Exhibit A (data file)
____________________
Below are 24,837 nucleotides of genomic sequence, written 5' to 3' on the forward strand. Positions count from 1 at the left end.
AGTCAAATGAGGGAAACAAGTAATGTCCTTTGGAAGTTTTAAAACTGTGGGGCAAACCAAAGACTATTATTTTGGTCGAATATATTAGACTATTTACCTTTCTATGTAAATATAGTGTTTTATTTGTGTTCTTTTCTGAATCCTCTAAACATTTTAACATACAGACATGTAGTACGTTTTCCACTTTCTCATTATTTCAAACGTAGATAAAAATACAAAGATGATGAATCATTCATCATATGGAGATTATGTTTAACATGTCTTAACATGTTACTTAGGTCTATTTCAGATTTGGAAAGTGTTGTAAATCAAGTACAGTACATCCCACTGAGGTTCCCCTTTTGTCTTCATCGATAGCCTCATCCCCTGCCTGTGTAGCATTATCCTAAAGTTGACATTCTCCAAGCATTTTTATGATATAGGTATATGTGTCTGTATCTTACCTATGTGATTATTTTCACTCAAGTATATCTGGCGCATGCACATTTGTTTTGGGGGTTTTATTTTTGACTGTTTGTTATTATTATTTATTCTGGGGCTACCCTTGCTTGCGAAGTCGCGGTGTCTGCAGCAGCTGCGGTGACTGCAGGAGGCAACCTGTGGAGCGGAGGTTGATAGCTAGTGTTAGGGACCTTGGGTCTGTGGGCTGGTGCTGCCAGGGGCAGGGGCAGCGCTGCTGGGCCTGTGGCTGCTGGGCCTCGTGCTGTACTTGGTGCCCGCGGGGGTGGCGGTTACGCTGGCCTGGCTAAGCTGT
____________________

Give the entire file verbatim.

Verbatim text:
Below are 24,837 nucleotides of genomic sequence, written 5' to 3' on the forward strand. Positions count from 1 at the left end.
AGTCAAATGAGGGAAACAAGTAATGTCCTTTGGAAGTTTTAAAACTGTGGGGCAAACCAAAGACTATTATTTTGGTCGAATATATTAGACTATTTACCTTTCTATGTAAATATAGTGTTTTATTTGTGTTCTTTTCTGAATCCTCTAAACATTTTAACATACAGACATGTAGTACGTTTTCCACTTTCTCATTATTTCAAACGTAGATAAAAATACAAAGATGATGAATCATTCATCATATGGAGATTATGTTTAACATGTCTTAACATGTTACTTAGGTCTATTTCAGATTTGGAAAGTGTTGTAAATCAAGTACAGTACATCCCACTGAGGTTCCCCTTTTGTCTTCATCGATAGCCTCATCCCCTGCCTGTGTAGCATTATCCTAAAGTTGACATTCTCCAAGCATTTTTATGATATAGGTATATGTGTCTGTATCTTACCTATGTGATTATTTTCACTCAAGTATATCTGGCGCATGCACATTTGTTTTGGGGGTTTTATTTTTGACTGTTTGTTATTATTATTTATTCTGGGGCTACCCTTGCTTGCGAAGTCGCGGTGTCTGCAGCAGCTGCGGTGACTGCAGGAGGCAACCTGTGGAGCGGAGGTTGATAGCTAGTGTTAGGGACCTTGGGTCTGTGGGCTGGTGCTGCCAGGGGCAGGGGCAGCGCTGCTGGGCCTGTGGCTGCTGGGCCTCGTGCTGTACTTGGTGCCCGCGGGGGTGGCGGTTACGCTGGCCTGGCTAAGCTGT